bedbug.jpgThe Village Voice has an hilarious article about the bed bug frenzy gripping the easily excitable denizens of the country’s largest city.

In a city where people already depend on Ambien for a good night’s sleep, the thought of bedbugs has wreaked havoc on circadian rhythms from homeless shelters to $2 million loft apartments. The thought of them is making people itch—not the bedbugs themselves, whose numbers don’t even quite live up to the media hype. What has yet to be quantified—but what has become an urban infestation of its own—is the paranoia that the bedbug craze has produced. It turns out, perhaps no surprise in a city as neurotically obsessed as New York, that something as small as a bedbug can grow colossal in the minds of millions.
A bedbug—more formally referred to as a Cimex lectularius—at its biggest is smaller than a watermelon seed and is the thickness of a credit card. Though their bites don’t bring disease and we, outsize mammals that we are, could squash them using our thumbs, bedbugs have transformed the lives of thousands, if not millions, and not at all for the better—as would easily admit the victims, who spend much of their time spreading noxious chemicals on all their belongings and sporadically checking in with the Bedbugger blog to see if a new cure has been posted. Even the youngest of our species, accustomed to getting a good deal by furnishing their homes with free street-side wares, have given the practice a second thought.
Getting rid of bedbugs is quite a fight, but the fear that comes along with an infestation has grown even harder to exterminate. No spray exists to eradicate paranoia; no home-visit fee has yet been tailored to quell anxieties. The Yahoo Bedbug Support Group had 27 postings for the month of February; for October—only eight months later—the number went up by 55 times, to 1,494 postings. Out of Eisenberg’s 100 calls a day, at least 15 percent are wrongly self-diagnosed rashes or lint balls. Carmen Boon, the spokesperson for New York City’s Department of Housing Preservation and Development, reports that of 4,638 calls about bedbugs in fiscal year 2006, about a quarter—only 1,195—of those, upon inspection, were actual infestations. That’s up from two complaints in 2002. That’s an increase of 231,800 percent (not to mention a 25,000 percent increase in bedbug articles in newspapers and magazines). Fiscal year 2007’s count has already gotten off to a good start, Boon says. There were 2,133 complaints within the first three months, which resulted in 546 violations.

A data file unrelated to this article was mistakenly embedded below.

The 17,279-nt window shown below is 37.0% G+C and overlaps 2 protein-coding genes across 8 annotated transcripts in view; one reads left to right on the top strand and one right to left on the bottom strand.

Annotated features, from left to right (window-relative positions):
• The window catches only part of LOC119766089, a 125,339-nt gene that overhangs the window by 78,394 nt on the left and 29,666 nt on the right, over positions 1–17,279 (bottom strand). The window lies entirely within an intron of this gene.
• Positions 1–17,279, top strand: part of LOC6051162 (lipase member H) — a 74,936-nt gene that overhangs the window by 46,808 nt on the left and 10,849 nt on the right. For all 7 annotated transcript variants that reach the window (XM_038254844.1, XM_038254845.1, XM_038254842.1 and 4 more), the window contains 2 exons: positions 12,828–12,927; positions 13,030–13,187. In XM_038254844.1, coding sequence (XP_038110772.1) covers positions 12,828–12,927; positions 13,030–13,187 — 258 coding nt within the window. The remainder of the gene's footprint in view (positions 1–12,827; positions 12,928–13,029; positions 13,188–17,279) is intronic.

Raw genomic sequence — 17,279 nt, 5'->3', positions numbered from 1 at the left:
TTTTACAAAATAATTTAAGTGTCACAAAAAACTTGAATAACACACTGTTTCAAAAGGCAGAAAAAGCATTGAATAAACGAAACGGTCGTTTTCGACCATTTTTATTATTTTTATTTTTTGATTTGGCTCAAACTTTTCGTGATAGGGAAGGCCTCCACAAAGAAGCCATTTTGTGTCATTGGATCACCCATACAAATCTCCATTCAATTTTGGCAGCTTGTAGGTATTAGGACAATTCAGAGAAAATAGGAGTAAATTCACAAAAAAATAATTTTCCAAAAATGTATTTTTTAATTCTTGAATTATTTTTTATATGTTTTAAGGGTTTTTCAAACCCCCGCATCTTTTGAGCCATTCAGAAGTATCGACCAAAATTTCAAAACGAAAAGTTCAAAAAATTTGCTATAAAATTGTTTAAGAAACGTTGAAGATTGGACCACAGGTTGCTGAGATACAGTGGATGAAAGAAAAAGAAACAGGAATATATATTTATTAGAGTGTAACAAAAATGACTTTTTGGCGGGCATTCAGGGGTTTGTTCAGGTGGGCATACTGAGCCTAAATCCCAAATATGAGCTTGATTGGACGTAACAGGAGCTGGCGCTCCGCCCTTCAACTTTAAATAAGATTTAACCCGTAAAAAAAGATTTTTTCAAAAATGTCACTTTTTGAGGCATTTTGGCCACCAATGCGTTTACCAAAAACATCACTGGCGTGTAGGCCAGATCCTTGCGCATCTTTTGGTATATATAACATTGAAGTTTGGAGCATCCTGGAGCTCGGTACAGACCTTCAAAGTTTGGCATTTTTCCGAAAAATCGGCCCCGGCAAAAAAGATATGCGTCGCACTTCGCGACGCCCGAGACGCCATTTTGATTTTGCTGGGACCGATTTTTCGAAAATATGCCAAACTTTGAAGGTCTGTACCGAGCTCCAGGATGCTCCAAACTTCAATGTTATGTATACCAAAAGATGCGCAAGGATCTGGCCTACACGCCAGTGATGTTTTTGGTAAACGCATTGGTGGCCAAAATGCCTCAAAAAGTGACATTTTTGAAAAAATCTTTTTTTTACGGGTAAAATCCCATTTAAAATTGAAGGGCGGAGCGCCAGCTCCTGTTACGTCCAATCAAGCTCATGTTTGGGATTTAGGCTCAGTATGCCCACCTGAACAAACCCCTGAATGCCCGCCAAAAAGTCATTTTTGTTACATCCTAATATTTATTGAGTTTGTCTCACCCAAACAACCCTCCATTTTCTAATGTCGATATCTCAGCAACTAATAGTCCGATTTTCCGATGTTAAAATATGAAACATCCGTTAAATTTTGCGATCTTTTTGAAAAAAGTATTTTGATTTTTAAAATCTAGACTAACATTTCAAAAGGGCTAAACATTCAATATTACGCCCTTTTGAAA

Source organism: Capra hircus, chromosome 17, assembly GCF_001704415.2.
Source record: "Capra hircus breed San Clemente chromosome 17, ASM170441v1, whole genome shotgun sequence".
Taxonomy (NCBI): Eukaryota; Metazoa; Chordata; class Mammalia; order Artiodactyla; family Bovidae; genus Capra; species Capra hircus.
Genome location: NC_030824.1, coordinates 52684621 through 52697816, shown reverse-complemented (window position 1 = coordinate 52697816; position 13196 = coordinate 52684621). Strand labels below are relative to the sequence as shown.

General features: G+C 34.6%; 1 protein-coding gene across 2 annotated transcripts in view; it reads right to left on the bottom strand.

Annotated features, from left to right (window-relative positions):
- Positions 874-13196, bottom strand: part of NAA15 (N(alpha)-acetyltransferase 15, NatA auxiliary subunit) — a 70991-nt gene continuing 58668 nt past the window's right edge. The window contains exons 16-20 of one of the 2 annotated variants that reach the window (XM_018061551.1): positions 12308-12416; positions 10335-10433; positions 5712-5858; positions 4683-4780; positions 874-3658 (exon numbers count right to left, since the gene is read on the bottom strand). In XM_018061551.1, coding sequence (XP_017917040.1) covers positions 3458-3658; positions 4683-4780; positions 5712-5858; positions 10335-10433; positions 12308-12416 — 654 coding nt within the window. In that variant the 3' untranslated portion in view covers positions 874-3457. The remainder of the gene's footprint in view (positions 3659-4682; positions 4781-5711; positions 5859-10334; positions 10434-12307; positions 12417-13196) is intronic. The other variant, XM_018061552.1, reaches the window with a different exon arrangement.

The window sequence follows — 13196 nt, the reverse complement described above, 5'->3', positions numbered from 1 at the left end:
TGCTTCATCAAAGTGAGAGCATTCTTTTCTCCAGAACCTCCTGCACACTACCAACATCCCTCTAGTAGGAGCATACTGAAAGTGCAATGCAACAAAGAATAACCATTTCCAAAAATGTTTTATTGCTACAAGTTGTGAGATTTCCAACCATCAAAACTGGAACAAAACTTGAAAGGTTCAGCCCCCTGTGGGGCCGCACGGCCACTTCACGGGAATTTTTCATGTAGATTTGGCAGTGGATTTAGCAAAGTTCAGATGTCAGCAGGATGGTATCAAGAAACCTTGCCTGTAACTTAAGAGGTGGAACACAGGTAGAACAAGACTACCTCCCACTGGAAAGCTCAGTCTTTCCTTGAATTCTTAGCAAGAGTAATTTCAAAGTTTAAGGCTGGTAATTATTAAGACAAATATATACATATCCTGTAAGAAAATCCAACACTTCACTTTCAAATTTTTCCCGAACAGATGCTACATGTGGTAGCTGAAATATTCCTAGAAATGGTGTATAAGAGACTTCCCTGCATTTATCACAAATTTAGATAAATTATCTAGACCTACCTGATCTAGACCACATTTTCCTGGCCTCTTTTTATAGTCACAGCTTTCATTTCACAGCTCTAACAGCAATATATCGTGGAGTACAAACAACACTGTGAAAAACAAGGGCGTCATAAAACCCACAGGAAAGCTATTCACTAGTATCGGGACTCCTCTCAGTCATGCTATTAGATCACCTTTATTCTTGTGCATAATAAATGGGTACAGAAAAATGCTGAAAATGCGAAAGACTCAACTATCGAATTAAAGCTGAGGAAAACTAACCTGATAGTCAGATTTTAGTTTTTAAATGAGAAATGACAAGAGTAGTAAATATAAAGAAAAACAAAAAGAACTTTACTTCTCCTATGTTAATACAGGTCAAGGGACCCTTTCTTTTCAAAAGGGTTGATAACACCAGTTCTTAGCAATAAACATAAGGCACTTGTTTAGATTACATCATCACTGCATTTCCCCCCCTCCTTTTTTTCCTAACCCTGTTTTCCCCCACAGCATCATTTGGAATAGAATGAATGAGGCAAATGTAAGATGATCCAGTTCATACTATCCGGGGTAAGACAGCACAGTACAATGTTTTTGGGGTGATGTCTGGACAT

And my favorite quote from a women who experienced a bed bug infestation, which has clearly gone to her head.

“At least when you have cancer you’re dealing with doctors who are educated,” she said, “and not predatory, lowlife, uneducated exterminators.”

If anything will bring DDT back to the shelves, this is it. Some of the people written about in this article are obtaining it illegally and using it. I guess for some New Yorkers, who would doubtless rally to cries of “it’s killing the pelicans” if informed that the chemical were being used to reduce malaria in third world countries, it’s okay if their own bedding is being threatened by bed bugs.


  1. As a former exterminator, I can safely say that I was more educated than most of my ‘clients’…and more educated on nutrition than my doctor. (Whom I absolutely adore, don’t get me wrong.)
    Most of the people with bedbug problems I encountered were generally lower on the socio-economic scale, interestingly enough. Or perhaps that’s not too surprising…
    Hi Lyndsey–
    Your comments on the socio-economic status of people with bed bug problems mirrors precisely what the Village Voice piece said.

  2. Actually, with all due respect, you’re both wrong.
    The people in the article did not fit the “lower end of the socio-economic scale.” Of the three, one was solidly in a higher income bracket, as it stated she”d just moved out of a home sold for $1.7 million. The second was solidly middle class and white collar, living in a doorman building near Columbus Circle. The third was a young former ballerina (no indication was given as to her income, but most people with professional ballet training are not considered uneducated or from the lower socio-economic classes.)
    The reason there’s so much hype about bed bugs in the media is because there ARE bed bugs and they are spreading very fast. Bed bugs were once thought to be associated with poor people and homeless shelters, but they’re now spreading to all kinds of people, and in NYC, this is rich and poor, uneducated and MDs.
    Hi nobugs–
    I stand corrected.  I would have sworn that the article stated that the bed bug infestation was primarily a problem of the lower socio-economic classes, but when I went back and reread it twice, I couldn’t find such a statement.
    Thanks for setting me straight.

  3. Thanks for the correction! It’s true that traditionally this was a common stereotype, and like many stereotypes there’s some truth in it. It is harder to fight bed bugs when you don’t have lots of money for pricy repeat pest control treatments and XXL ziplocs, and tons of repeat laundry. It’s also harder to make the choice to throw away your stuff, or not to take in other people’s used items. I think a lot of people who have more money are wary of speaking to the press so there’s less coverage of the rich victims!
    All the Best!

  4. Here’s a blurb on natural treatments for bed bugs. It says you can use canola oil and pyrethins, which are natural flower extracts and are considered safe for use around people and pets.
    Hi Mark–
    Thanks for the tip.  I hope to God I never have to use it.

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